“When we are content with who we are, we treat other life forms with compassion and kindness.” (SACRED PLANET, 2005)
(The photo above was taken as another once-wooded lot in our dear neighborhood was being cleared. Others are being marked for clearing.)
This is who I informed my grandma (“Ma”) would be coming to Snow Hill over the weekend. And that, obviously, I would need HELP! Juggling a camera, a baby and a chicken is no easy task, my friends.
Around Easter I had been looking for a 4-H club to get involved in. After getting the run-around from local groups I came across some new clubs in Greene County (the small-town, farming community where I was born). They were offering a project called Greene Chicks, in which a child would receive two baby chickens, learn to take care of them, and show them several months later at the 4-H Rabbit and Poultry Show held during the Sweet Potato Festival in Snow Hill, NC. Perfect!
I had seriously been wanting to add chickens to the homestead for some time. Only two problems.
1. We aren’t allowed. Nasty HOA and everything.
2. We couldn’t tell if the chicks were male or female. Roosters or hens.
Solutions to said problems?
1. Did it anyway.
2. Called my friend and next-door neighbor, Norma, who knew exactly how to “fix” our little problem when one chick loudly went through some changes.
Above is said chick who soon became a rooster. We couldn’t exactly tell because he still looked just like the other Cornish/Buff Orphington we had picked up. But I was pretty sure he was the source of all the noise. And I was settled on what his fate would be. Any guesses?
Yes, I wanted to cook him up. It may sound horrible, but think about it. Most of us eat meat several times a day, and those animals are raised (and killed) much less humanely than mine was. Plus, he was raised and fed completely naturally. Perhaps out of sight is out of mind but it doesn’t change the truth of what goes on to most animals.
Norma, who grew up on a farm, came bearing her knife and pot. She did the actual deed and then a very pregnant me helped to pull the feathers off. All the children watched. It was actually a second for my children. But what a learning experience! And quite yum, when all was said and done! Oh yes, and we were happy to learn that this chicken was the suspected rooster. Whew. Apparently the male parts of a rooster are found inside the bird.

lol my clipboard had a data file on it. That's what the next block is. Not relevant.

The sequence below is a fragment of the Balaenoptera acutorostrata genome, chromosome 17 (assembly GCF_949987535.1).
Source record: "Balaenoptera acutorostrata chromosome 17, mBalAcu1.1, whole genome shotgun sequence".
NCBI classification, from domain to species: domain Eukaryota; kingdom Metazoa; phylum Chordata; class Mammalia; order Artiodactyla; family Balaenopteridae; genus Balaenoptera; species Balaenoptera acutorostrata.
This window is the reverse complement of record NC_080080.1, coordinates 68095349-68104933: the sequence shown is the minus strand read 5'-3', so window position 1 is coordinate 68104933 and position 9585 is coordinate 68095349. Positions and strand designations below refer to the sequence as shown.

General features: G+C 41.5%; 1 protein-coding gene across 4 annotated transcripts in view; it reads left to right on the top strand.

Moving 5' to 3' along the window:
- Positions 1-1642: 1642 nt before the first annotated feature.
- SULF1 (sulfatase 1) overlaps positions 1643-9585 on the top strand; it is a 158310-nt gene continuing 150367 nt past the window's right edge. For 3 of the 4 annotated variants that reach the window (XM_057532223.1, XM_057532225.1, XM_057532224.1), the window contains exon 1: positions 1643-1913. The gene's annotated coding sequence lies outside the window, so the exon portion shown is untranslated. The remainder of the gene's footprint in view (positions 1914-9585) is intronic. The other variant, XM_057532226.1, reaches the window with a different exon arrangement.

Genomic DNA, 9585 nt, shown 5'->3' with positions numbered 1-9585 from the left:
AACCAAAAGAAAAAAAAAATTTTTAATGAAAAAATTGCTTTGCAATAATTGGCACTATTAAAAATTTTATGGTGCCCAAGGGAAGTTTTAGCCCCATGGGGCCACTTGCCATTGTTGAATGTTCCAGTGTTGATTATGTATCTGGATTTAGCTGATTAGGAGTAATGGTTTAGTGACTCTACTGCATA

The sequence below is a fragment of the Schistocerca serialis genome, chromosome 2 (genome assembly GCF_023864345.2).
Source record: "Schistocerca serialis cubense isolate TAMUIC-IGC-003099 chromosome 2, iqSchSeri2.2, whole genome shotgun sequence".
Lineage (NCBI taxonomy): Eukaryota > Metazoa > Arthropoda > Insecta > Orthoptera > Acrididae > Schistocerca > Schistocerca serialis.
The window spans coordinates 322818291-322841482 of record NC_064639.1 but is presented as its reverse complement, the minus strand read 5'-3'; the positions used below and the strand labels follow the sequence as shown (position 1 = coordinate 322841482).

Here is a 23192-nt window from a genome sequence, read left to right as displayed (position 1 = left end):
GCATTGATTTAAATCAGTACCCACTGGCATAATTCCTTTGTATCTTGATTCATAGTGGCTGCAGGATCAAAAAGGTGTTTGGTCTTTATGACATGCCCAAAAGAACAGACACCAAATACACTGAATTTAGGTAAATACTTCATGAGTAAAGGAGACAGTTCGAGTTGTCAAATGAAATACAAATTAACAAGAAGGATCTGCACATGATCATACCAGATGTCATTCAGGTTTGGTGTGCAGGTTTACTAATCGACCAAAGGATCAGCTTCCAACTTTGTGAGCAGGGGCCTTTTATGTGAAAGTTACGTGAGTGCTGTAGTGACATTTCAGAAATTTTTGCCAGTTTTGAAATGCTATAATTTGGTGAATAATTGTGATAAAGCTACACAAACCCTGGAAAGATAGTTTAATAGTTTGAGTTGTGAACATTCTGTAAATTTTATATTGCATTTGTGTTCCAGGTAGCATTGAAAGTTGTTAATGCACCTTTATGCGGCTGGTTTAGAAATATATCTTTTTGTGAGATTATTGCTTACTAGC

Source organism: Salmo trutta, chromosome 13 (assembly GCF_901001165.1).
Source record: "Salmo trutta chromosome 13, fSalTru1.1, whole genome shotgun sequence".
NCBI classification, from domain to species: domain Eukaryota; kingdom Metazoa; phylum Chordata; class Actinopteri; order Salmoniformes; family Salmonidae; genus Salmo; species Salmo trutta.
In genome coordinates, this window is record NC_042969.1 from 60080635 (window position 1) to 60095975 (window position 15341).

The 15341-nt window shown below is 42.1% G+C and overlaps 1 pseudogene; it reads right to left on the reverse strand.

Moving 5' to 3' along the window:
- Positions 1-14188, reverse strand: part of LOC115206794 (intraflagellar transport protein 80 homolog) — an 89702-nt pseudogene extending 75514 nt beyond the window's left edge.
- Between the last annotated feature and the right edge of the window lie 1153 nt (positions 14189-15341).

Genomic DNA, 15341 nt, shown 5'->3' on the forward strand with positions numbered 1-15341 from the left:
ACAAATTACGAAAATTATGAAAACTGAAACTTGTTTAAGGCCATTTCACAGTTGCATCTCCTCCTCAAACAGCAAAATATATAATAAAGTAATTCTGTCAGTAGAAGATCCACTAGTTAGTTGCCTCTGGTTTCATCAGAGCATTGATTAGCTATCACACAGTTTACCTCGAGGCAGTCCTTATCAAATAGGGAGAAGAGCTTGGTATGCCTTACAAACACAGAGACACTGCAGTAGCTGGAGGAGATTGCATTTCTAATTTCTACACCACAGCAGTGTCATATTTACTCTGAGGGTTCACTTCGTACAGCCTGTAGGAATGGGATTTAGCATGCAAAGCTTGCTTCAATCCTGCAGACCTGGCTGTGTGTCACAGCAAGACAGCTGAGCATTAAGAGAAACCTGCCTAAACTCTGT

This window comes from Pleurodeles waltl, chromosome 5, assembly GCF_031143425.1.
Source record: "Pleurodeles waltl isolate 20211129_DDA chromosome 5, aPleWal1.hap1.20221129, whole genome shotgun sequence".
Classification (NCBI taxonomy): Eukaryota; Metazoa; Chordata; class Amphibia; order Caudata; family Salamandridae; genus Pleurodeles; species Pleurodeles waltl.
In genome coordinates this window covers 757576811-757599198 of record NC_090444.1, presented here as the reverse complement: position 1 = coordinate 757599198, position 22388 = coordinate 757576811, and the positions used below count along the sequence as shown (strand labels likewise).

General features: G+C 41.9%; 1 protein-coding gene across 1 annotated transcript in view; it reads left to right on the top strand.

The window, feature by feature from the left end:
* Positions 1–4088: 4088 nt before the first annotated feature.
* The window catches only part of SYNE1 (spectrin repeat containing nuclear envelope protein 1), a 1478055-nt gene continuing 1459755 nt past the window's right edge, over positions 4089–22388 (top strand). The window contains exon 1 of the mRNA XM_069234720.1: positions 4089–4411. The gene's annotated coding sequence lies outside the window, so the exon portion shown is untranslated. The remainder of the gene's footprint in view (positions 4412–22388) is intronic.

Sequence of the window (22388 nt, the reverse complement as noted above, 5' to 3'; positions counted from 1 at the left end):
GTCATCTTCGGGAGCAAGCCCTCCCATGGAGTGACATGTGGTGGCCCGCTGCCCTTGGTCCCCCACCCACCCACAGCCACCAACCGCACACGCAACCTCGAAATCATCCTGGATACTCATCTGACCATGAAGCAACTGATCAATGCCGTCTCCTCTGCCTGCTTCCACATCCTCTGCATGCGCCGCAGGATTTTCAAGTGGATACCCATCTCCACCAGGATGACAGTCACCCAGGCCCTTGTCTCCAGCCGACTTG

After living with Mike, Yerlin and Michelle on their butterfly farm in Costa Rica one summer and having fresh eggs every single day, I was dying for them myself. Above is Carver holding our very FIRST egg! Exciting times we live in.
Emma showed her hen, all grown up now and whom she named Emily, in a laid-back setting to an NC Cooperative Extension’s Livestock Agent. This was a first poultry show for many other young children that day as well so all was kept low-key.
Carver showed off a feisty Madeline the Hen. This one likes to peck.
This is one adventure that wasn’t exactly on the bucket list (never thought we would actually show a chicken), but it’s been great. I adore hearing my grandparents talk about farm life when they were young. I love getting back to basics and sharing in a tiny piece of that. A big thanks to Emily Herring and Eve Honeycutt of Greene County 4-H and NC Cooperative Extension for allowing us the opportunity. For more information on involvement with Greene County 4-H clubs, visit http://greene.ces.ncsu.edu/get-involved-in-4-h/.
If you were ever curious to know what a cicada looks like while molting or just after, here it is. After finding dozens of shells on our trees we happened to come across one little guy in the act.
To tell you the truth, until this year I never even knew what a cicada was or that it was the little creature that left those shells behind. All I know is that during my awesome preschool years we would find those little brown shells and walk around the playground with them stuck to our shirts. Yeah, I don’t do that anymore. Ok, I did show the kids once. They didn’t get it. I wonder if anyone else from preschool remembers doing this…